>From the service side, I have experienced what Dorothy has described...
especially on older model tissue processors. A good percentage of service
calls are for plugged reagent, overflow, and/or air lines that have simply
been overpowered by excessive amounts of paraffin during the cleaning cycle.
This has been true even with processors that melt the residual paraffin
first and pumps it back into the last paraffin station (i.e. VIP's).
However in some of these cases, it should be noted that the amount of
paraffin on molds, forceps, and other metal items that were placed in the
retort for cleaning was very excessive. I am a believer that you can still
use your processor as a mold cleaner if you limit the amount of residual
paraffin on the molds (forceps, etc.) by scraping off as much as possible
prior to placing them in the retort. You should also orient items so that
melted paraffin can drip down to the bottom of the retort so it can actually
be pumped out. It does no good to put molds and boats in the retort face up
so that all the melted paraffin is simply held in the mold itself and not
allowed to drain to the bottom of the retort to be pumped out.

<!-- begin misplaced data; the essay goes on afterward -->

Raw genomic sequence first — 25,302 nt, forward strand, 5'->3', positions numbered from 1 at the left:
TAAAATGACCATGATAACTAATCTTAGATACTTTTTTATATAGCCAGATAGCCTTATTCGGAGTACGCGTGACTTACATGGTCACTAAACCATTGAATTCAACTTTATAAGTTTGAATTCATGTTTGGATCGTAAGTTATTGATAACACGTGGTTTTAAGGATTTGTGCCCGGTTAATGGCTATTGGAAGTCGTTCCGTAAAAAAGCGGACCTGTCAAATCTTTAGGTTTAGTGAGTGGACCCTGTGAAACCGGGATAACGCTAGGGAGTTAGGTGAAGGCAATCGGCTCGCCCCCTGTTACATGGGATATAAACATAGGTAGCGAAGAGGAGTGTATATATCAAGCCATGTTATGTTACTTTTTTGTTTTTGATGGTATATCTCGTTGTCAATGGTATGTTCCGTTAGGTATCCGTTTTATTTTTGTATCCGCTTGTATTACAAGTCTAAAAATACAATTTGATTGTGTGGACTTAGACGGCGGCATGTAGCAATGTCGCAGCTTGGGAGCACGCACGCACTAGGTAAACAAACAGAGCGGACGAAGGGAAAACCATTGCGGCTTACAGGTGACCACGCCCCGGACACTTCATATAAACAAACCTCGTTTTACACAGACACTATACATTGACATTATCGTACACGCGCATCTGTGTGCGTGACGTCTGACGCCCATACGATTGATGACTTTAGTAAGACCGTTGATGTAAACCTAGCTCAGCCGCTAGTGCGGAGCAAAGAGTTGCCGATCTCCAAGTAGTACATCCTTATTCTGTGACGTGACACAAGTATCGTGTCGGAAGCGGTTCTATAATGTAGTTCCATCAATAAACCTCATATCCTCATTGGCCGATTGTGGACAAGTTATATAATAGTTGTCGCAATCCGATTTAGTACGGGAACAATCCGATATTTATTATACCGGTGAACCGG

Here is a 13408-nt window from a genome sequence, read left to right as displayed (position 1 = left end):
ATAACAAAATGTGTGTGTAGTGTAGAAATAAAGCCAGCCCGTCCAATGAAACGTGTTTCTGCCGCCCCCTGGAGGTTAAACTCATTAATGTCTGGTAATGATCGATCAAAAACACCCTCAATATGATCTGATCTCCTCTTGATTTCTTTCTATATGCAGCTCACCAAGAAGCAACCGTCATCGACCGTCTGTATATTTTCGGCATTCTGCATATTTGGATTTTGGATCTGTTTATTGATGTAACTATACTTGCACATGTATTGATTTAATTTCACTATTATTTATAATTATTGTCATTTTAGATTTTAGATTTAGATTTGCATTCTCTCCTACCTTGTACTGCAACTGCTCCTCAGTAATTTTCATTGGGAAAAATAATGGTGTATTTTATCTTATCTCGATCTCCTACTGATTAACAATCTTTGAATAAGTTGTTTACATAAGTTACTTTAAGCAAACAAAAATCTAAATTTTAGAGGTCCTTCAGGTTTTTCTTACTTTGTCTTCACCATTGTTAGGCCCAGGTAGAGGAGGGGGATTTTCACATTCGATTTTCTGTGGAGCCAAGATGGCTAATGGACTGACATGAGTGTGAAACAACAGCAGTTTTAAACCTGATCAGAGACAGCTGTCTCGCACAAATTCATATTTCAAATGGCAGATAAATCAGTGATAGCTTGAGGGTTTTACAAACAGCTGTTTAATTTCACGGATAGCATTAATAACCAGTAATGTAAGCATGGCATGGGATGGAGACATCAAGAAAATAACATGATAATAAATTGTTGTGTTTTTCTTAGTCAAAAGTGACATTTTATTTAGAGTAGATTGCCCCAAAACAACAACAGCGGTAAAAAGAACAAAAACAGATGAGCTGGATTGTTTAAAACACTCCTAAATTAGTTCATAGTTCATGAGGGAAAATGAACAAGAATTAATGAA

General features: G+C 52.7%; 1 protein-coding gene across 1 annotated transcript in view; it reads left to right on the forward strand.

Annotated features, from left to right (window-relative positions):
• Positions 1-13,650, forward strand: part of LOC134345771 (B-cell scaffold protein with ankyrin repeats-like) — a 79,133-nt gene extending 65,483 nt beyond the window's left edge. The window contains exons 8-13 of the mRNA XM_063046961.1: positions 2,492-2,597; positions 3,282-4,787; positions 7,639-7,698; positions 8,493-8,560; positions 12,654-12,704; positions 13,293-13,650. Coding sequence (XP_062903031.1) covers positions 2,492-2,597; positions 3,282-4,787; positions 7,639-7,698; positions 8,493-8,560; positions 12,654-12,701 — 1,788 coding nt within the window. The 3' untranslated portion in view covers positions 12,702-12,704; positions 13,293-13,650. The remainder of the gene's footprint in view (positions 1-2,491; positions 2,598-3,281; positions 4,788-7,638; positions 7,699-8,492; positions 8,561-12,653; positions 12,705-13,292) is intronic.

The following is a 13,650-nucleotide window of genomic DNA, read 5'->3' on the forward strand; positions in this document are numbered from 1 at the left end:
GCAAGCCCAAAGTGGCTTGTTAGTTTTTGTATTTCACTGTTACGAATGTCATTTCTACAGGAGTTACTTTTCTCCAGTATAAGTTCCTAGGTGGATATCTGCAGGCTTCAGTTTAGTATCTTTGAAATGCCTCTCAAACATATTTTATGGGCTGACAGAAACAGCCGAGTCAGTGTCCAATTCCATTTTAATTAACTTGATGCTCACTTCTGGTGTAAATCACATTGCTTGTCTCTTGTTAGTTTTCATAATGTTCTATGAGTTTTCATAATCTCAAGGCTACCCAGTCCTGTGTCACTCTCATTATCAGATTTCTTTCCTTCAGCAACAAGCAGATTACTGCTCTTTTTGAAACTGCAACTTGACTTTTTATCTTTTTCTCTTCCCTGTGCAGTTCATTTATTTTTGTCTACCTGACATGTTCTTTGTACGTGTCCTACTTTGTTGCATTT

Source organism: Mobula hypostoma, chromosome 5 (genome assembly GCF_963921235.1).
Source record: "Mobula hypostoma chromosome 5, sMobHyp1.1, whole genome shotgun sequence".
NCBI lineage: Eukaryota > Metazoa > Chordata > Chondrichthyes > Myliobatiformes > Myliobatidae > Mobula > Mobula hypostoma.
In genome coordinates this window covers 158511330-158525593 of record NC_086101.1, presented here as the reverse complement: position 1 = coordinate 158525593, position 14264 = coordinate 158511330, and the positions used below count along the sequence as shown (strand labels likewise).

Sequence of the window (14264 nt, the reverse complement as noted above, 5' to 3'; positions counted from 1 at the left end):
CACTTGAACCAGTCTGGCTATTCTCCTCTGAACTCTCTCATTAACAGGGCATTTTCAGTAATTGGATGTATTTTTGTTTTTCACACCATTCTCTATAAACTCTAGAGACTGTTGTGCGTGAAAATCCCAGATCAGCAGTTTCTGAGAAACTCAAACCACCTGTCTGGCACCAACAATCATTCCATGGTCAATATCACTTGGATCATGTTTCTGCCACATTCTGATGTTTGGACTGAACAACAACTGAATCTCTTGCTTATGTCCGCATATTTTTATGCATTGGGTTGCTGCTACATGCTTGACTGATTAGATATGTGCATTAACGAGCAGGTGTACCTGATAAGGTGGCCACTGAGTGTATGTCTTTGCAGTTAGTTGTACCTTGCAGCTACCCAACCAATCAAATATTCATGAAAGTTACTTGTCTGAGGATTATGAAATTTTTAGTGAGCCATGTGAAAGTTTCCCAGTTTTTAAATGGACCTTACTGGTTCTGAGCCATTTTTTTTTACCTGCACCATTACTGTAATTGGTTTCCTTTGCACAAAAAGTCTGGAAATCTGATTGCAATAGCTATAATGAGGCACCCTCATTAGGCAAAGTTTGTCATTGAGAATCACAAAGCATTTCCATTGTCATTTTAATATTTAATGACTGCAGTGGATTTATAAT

If used as a "dish washer", you should also change the "Cleaning Xylene"
reagent more frequently.
Ford M. Royer, MT(ASCP)
Minnesota Medical, Inc.
7177 Madison Ave. W.
Golden Valley, MN 55427-3601
[mailto:email@example.com] On Behalf Of Webb,
Sent: Friday, November 16, 2007 12:34 PM
Subject: [Histonet] Cleaning molds
At the previous facility I worked at, we daily cleaned our mold in the
cleaning cycle until we had a problem with the processor and was told by
the field service engineer and then the company that doing this was hard
on the machine with all of the excess paraffin in the tubing. I do not
know if that has any merit, but, we quit doing that and never had that
type of problem again. Just a thought!!
Dorothy Webb, HT (ASCP)
Histology Technical Supervisor
Regions Hospital, Pathology Department
640 Jackson Street, Saint Paul, MN 55101-2595
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